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doctor checking a mole for signs of skin cancer

Knowing the Signs of Skin Cancer Can Make All the Difference

Skin Cancer Symptoms

Skin cancer symptoms involve abnormal skin cells in the outermost skin layer called the epidermis. Changes in cell DNA can cause skin cells to multiply too fast and form tumors. According to the American Academy of Dermatology, in the United States, skin cancer is the most common form of cancer.

There are different types of skin cancer including basal cell, squamous cell and melanoma. According to the Skin Cancer Foundation, the two top causes of skin cancer is exposure to UV rays from the sun and tanning booths.

Both squamous cell and basal cell tend to appear on areas of the body that receive the most sun exposure, such as the neck, shoulders and face. Melanoma skin cancer can also develop in areas of the body exposed to the sun, but it is also found on other parts that do not receive as much sun exposure.

Eight Skin Cancer Symptoms to Watch for

Melanoma is the most serious form of skin cancer. This being said, any type of skin cancer can become significant and even lead to disfigurement if it is not treated. The good news is that when it is caught early, most forms of skin cancer are treatable, and the prognosis is good. That is why it is so critical to know what signs of skin cancer to watch for.

Although most moles are not harmful, some can be cancerous. So, it is essential to determine the difference. For instance, normal moles tend to be even in color and either raised or flat, but not both. Most are also no bigger than the width of a pencil eraser.

Signs a mole may be suspicious and could be a sign of skin cancer include the following:

  • A change in a mole: Usually, moles that are harmless do not change over time. But a mole or skin growth that changes color or shape may be a sign of skin cancer. Also, if a mole starts to bleed, crust or becomes shiny, it could be an indication that it requires further evaluation by a doctor.
  • Asymmetry: Typically, moles that are noncancerous match on both sides. When two halves of the mole are not the same, it could indicate melanoma.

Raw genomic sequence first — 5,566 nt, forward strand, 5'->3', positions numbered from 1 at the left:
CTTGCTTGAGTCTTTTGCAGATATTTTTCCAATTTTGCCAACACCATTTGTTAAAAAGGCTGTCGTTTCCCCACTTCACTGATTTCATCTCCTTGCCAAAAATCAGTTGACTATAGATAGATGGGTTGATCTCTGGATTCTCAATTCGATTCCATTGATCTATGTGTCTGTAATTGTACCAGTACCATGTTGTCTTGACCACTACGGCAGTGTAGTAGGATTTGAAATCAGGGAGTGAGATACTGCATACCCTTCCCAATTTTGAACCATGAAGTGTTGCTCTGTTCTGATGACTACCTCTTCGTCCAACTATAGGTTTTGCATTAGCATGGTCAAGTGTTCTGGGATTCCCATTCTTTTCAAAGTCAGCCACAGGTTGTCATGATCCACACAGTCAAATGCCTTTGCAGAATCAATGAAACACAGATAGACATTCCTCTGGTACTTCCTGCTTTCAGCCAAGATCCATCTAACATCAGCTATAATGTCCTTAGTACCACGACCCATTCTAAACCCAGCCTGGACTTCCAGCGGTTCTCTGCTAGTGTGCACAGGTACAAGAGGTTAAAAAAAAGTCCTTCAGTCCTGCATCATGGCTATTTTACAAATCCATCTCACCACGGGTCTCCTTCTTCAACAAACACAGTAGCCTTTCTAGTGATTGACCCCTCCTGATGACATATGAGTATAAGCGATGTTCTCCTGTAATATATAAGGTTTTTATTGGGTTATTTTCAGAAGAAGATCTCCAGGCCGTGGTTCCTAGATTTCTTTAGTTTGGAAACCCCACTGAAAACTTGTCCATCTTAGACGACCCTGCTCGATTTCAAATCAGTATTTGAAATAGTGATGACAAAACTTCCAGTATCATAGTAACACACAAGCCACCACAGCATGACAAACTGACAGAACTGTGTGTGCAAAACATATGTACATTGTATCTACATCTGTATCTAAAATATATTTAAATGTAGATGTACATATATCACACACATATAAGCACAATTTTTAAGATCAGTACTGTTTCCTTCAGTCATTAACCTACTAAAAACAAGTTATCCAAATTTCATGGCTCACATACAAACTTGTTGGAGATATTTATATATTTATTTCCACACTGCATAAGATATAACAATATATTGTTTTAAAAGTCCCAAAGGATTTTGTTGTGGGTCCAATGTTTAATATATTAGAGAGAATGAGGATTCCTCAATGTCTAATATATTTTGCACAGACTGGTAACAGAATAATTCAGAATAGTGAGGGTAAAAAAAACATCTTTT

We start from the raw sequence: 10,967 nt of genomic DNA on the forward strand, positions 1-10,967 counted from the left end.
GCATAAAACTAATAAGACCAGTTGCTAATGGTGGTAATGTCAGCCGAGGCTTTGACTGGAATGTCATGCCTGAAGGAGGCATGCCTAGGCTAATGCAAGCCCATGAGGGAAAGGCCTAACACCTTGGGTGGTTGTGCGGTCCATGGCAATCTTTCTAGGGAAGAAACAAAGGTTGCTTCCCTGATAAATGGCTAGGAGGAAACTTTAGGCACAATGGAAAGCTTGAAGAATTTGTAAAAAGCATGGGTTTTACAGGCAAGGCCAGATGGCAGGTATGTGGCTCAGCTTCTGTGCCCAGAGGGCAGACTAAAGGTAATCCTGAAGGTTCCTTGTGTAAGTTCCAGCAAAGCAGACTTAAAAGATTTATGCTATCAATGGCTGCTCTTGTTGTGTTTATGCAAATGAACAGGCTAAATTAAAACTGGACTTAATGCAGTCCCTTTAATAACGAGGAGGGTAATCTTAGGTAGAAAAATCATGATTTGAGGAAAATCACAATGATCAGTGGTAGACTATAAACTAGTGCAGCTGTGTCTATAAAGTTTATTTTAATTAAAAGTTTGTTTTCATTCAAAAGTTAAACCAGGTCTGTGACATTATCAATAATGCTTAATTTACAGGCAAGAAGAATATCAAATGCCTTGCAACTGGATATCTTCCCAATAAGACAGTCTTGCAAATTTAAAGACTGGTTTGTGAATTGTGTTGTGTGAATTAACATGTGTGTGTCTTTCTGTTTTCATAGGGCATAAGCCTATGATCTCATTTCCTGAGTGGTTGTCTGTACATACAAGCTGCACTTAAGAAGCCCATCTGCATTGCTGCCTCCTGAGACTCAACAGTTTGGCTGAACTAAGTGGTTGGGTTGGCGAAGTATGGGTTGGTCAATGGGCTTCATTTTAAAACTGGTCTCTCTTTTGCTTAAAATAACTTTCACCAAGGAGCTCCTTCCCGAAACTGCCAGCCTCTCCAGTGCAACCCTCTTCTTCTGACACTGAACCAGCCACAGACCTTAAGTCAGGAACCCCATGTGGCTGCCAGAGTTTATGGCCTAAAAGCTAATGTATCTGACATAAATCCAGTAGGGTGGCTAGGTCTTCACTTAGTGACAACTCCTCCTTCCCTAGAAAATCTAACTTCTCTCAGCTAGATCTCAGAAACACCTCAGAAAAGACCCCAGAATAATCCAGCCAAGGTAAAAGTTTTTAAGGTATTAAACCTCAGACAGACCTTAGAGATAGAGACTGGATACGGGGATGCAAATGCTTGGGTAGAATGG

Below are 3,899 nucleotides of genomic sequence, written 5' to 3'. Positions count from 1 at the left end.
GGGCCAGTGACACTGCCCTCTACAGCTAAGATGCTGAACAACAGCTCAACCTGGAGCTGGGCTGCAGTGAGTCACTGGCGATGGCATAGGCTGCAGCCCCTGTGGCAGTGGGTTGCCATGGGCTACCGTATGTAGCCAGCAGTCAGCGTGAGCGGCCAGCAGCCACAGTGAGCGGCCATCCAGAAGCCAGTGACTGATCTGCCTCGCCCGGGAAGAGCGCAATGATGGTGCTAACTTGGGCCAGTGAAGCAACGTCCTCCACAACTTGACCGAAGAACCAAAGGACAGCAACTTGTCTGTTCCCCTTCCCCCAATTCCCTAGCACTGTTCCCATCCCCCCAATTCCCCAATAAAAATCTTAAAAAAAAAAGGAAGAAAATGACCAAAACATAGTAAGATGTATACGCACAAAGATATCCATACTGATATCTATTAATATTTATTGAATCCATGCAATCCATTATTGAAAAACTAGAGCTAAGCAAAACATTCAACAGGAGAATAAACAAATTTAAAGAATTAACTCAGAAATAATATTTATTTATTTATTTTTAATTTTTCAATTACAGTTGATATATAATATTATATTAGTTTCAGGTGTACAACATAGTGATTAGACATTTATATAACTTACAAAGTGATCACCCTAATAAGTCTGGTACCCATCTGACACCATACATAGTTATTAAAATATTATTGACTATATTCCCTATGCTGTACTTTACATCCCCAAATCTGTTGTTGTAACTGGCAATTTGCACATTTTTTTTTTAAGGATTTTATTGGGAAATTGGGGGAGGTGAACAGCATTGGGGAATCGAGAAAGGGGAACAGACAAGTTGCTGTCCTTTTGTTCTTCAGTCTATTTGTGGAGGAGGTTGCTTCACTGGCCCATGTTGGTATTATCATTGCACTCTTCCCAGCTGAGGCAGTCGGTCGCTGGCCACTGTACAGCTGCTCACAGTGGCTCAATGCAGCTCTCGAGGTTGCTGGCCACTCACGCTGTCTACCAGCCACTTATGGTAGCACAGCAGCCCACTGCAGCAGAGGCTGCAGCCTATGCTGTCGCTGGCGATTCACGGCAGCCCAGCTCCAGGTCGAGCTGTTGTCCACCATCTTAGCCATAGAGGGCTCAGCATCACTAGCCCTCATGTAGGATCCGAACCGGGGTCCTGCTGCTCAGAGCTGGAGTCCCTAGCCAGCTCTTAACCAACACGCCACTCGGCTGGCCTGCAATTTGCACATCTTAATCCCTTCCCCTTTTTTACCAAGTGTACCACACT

• A growth that has a lower center and raised edges: Most moles are either raised or flat throughout. A possible sign of skin cancer is a mole that has raised borders and a lower center. It may also have pink growths around the edges due to abnormal blood vessel growth.
  • A sore that does not heal: Most skin sores heal over time. But if a sore does not get better or becomes worse, it could be a sign of some form of skin cancer. For example, if a mole crusts, oozes or if it heals and then becomes worse again, you should have it checked.
  • A rough or scaly patch of skin: Not all skin cancers involve a change in a mole. A growth that is firm, flat and looks like a scar can be a sign of squamous skin cancer.
  • A mole that has uneven color: Most moles that are noncancerous are some shade of brown consistently throughout the growth. But cancerous moles may not be the same color over the entire mole. For instance, the mole may be dark brown, black and light brown in spots. Melanoma may also have patches of red, pink or white.
  • Uneven edges: Normal moles tend to have regular and even borders or edges. If a mole has a ragged or irregular edge, it can be an indication of melanoma.
  • A mole or growth that is six millimeters or larger: Not all large moles are cancerous, and melanomas can also be small. But it is still best to have a mole that is larger than six millimeters across checked out by a dermatologist.

When to See a Doctor

Some moles may be present at birth, but many others may appear in childhood or young adulthood. Once they develop, they typically stay the same shape and size. Other skin growths, such as freckles and skin tags, may also develop at any time in a person’s life. While it may not be necessary to take notice of every new freckle, you should do self-skin cancer checks to look for abnormalities.

According to the American Academy of Dermatology (AAD), about 50% of melanoma skin cancers are self-detected. That is why skin self-exams are so vital. According to the Skin Cancer Foundation, adults should do self-exams from head to toe about once a month to check for skin abnormalities.

If you find any of the above abnormalities, including changes in a mole, sores that do not heal or a bleeding mole, it is vital to see your doctor as soon as possible. It is also important to talk with your doctor about how often you should have a skin cancer screening. The frequency of screening may depend on several factors, such as your family history and extent of your sun exposure.

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